The primary goal of phase one and two of this project is to improve the lives of the homeless while saving taxpayers money and improving public safety.  By stabilizing and improving their lives, it will improve their chances of getting a job and/or getting the help they need from social service agencies. That assistance ranges from health services, mental health services, alcohol or drug addiction treatment, job training or getting a better education. Being in a stable location will help the homeless get the assistance they need.
A cost-benefit analysis of this proposal would show that it will save the taxpayers money. Our streets, businesses and residential neighborhoods will benefit by providing homeless people with basic public services. Homeless people will benefit by improved living conditions, better contact with social service agencies and ultimately getting into a house.
Phase III, We recognize that there is both an independent and resourceful spirit among homeless people. A portion of the population will never be served by traditional housing. Additionally, many homeless individuals posses underutilized construction skills or the capacity to learn those skills.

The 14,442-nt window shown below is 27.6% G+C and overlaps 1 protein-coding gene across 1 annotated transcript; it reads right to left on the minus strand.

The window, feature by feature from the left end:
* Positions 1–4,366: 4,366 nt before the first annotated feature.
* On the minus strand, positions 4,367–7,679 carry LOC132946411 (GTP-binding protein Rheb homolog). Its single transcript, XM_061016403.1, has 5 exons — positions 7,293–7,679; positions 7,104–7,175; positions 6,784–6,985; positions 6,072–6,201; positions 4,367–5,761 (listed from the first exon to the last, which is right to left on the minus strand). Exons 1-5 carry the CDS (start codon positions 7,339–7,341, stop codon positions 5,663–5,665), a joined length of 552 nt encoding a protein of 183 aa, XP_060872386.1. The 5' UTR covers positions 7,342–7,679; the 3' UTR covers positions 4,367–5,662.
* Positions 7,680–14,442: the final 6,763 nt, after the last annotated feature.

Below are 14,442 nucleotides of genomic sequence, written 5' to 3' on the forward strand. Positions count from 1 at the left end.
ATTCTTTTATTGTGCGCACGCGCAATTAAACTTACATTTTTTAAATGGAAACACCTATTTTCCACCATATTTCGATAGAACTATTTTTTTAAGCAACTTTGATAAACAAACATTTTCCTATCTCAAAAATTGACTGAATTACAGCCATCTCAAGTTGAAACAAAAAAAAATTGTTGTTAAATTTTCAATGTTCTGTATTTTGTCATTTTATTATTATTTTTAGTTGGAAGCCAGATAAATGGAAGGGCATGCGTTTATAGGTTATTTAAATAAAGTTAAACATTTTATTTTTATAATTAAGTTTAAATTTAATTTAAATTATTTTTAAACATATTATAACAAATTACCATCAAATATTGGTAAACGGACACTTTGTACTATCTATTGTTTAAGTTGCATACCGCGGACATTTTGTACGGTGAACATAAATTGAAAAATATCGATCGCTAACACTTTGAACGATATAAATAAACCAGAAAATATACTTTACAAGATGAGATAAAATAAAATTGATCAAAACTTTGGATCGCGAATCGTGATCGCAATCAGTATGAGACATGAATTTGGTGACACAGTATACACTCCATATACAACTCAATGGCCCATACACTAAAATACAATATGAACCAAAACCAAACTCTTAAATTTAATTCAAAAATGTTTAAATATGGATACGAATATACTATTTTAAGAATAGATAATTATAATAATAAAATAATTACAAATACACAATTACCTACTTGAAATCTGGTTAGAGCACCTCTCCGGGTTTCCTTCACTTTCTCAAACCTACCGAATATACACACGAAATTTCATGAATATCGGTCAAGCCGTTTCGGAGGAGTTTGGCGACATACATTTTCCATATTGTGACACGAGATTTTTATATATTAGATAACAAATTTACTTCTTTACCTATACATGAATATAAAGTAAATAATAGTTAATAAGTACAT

In Phase III we would like to identify location(s) suitable for the development of permanent self sustaining communities that are being designed by architect Arthur Dyson and the non-profit organization, Eco-Village. At an location agreeable to the residents and the jurisdictions, an Eco-Village will be planned for phased development. Residents that will work on the site will establish a temporary camp on site. Through sweat equity and volunteers labor the shared facilities (bathrooms, kitchen, community space, etc.) and individual dwellings will be built and occupied by the residents.
The work will be guided by tradesmen and trained professionals.
Alternatively, the City or County may determine an existing unused public facility that it desires to convert for use as shelter. Like with the Eco-Village, a temporary camp will be located on site and homeless individuals will work on the adaptation of the facility for shelter. In turn they will gain skills and earn equity in the final product.
Additional suggestions are to establish true 24/7 Emergency Shelter for up to 30 days, following acquiring federal funding for Emergency Shelter and Services.  Development of transitional housing for up to 2 years.  We also support a permanent housing development utilizing existing and foreclosed homes in Fresno and the new affordable housing being developed as part of Housing First.